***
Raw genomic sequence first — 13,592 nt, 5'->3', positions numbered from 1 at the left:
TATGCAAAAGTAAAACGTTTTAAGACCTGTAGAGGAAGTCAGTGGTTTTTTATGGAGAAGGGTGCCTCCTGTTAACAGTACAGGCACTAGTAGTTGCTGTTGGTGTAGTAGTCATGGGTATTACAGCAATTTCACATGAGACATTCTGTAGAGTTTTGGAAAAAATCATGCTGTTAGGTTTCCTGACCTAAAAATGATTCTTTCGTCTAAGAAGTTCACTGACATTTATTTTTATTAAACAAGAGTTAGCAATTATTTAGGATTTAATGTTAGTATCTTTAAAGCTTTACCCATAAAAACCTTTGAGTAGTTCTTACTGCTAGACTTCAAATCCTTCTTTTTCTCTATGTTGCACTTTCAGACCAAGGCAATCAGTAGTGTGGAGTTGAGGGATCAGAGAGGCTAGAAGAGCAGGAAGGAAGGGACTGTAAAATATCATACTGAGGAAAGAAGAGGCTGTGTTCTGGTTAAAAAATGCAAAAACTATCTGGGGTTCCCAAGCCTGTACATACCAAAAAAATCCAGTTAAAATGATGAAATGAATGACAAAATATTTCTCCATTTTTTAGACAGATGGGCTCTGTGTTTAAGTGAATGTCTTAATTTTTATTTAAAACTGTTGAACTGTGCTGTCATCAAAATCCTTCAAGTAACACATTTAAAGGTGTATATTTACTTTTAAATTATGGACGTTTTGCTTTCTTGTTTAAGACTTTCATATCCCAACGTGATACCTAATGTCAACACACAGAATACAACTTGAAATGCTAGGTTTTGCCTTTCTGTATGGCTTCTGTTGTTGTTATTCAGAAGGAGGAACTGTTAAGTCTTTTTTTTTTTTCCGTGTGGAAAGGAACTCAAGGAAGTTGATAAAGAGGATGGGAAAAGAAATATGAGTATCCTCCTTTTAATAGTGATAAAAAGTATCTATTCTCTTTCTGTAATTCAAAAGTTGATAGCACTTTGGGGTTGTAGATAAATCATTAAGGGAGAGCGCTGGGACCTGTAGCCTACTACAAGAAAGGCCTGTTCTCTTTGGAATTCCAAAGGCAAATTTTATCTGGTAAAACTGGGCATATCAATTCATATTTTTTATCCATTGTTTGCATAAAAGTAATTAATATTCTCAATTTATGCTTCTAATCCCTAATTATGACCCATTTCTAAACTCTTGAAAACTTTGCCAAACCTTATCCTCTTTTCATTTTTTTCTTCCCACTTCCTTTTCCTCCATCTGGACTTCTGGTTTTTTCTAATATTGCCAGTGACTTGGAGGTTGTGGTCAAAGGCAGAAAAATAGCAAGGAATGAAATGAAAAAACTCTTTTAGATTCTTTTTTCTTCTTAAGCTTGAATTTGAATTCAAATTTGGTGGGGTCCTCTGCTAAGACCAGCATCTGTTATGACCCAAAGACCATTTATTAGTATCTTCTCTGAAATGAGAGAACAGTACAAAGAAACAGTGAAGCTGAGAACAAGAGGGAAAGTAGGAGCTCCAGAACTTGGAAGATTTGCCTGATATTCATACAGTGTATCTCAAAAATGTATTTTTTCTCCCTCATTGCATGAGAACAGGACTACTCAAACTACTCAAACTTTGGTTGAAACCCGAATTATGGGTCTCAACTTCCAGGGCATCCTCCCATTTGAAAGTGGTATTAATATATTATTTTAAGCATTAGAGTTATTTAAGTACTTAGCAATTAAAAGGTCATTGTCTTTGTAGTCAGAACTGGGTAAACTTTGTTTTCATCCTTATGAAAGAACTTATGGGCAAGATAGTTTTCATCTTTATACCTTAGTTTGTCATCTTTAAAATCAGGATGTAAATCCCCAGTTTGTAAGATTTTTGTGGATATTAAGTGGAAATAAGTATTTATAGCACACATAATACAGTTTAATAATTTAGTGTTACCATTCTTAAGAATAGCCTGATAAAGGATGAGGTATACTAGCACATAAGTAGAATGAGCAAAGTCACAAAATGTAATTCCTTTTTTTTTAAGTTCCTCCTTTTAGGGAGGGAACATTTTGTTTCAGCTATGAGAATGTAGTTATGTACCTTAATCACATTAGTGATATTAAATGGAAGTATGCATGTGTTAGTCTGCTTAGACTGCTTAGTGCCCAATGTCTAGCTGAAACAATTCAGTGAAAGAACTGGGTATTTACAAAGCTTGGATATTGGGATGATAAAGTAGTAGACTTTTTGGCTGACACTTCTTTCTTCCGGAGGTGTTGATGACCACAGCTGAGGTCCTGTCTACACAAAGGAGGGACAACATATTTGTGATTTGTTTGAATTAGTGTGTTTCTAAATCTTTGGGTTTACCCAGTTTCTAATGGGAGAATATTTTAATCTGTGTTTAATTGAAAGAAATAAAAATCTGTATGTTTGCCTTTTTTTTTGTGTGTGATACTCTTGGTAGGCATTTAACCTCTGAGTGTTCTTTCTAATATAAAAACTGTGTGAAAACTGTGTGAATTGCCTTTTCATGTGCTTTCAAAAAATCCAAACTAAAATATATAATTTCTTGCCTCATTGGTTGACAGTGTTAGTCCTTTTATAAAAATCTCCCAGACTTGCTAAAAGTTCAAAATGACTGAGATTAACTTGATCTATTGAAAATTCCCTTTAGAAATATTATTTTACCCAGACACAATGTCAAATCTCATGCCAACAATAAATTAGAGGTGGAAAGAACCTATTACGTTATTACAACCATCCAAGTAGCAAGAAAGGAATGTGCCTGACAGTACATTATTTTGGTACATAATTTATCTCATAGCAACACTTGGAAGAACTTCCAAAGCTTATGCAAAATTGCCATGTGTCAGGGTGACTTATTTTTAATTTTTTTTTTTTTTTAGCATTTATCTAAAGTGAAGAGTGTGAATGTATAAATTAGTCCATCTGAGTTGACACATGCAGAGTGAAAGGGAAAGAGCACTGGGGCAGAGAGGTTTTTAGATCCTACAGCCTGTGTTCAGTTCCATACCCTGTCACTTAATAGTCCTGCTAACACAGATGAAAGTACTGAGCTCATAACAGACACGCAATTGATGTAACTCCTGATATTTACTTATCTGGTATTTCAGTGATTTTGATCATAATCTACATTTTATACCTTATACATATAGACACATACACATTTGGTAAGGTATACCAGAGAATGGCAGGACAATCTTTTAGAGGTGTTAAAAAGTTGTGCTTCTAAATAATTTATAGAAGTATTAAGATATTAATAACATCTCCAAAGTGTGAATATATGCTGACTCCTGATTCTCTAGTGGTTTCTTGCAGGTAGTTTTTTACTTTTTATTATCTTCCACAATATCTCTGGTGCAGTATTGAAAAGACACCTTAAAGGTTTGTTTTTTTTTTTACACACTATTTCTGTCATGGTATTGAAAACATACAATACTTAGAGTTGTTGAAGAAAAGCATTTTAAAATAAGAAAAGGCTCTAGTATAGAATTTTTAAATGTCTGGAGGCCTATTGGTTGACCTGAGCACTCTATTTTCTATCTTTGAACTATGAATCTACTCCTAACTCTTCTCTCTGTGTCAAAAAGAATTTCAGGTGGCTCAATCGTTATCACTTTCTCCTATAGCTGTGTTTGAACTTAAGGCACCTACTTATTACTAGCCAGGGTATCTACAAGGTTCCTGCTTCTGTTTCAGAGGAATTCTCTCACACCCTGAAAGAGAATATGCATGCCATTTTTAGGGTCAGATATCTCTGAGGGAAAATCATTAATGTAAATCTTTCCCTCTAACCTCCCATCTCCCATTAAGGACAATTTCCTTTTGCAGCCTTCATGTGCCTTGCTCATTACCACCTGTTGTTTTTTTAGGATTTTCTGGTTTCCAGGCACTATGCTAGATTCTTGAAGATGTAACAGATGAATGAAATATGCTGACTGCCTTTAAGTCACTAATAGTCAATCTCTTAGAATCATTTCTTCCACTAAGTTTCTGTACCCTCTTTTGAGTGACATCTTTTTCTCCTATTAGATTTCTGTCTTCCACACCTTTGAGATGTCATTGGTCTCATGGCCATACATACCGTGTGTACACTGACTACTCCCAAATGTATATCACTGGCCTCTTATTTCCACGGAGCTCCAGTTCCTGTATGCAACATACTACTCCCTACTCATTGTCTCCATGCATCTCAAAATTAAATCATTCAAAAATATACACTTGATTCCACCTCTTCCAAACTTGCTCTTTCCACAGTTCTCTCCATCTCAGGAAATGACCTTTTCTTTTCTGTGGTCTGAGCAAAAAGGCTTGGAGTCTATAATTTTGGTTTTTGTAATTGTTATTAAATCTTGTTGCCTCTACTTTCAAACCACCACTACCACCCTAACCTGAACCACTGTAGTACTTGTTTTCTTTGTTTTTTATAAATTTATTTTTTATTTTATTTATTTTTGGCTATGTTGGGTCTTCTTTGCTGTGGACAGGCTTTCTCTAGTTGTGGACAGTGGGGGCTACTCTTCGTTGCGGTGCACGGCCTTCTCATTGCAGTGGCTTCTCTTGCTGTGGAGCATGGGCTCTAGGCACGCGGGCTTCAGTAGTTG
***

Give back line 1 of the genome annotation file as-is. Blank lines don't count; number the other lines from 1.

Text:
Raw genomic sequence first — 13,592 nt, 5'->3', positions numbered from 1 at the left: